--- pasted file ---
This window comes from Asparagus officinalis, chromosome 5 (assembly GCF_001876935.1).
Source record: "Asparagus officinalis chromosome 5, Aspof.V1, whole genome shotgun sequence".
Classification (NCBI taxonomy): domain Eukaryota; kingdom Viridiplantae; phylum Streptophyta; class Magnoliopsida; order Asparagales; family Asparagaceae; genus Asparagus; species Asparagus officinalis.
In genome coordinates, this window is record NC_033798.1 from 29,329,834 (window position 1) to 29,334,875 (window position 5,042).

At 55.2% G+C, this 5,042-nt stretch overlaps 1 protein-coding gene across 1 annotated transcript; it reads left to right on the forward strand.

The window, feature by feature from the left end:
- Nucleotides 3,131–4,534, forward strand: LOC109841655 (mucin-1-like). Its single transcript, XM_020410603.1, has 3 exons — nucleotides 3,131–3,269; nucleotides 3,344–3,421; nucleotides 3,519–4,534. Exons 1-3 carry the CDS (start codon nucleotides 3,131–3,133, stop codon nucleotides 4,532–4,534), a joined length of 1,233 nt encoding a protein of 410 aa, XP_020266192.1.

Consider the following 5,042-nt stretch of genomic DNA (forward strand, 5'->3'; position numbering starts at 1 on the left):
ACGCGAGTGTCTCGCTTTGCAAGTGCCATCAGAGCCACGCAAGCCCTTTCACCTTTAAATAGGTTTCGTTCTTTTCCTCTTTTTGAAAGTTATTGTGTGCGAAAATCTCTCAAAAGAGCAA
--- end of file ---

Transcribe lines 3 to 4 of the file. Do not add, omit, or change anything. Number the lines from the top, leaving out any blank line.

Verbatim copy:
Classification (NCBI taxonomy): domain Eukaryota; kingdom Viridiplantae; phylum Streptophyta; class Magnoliopsida; order Asparagales; family Asparagaceae; genus Asparagus; species Asparagus officinalis.
In genome coordinates, this window is record NC_033798.1 from 29,329,834 (window position 1) to 29,334,875 (window position 5,042).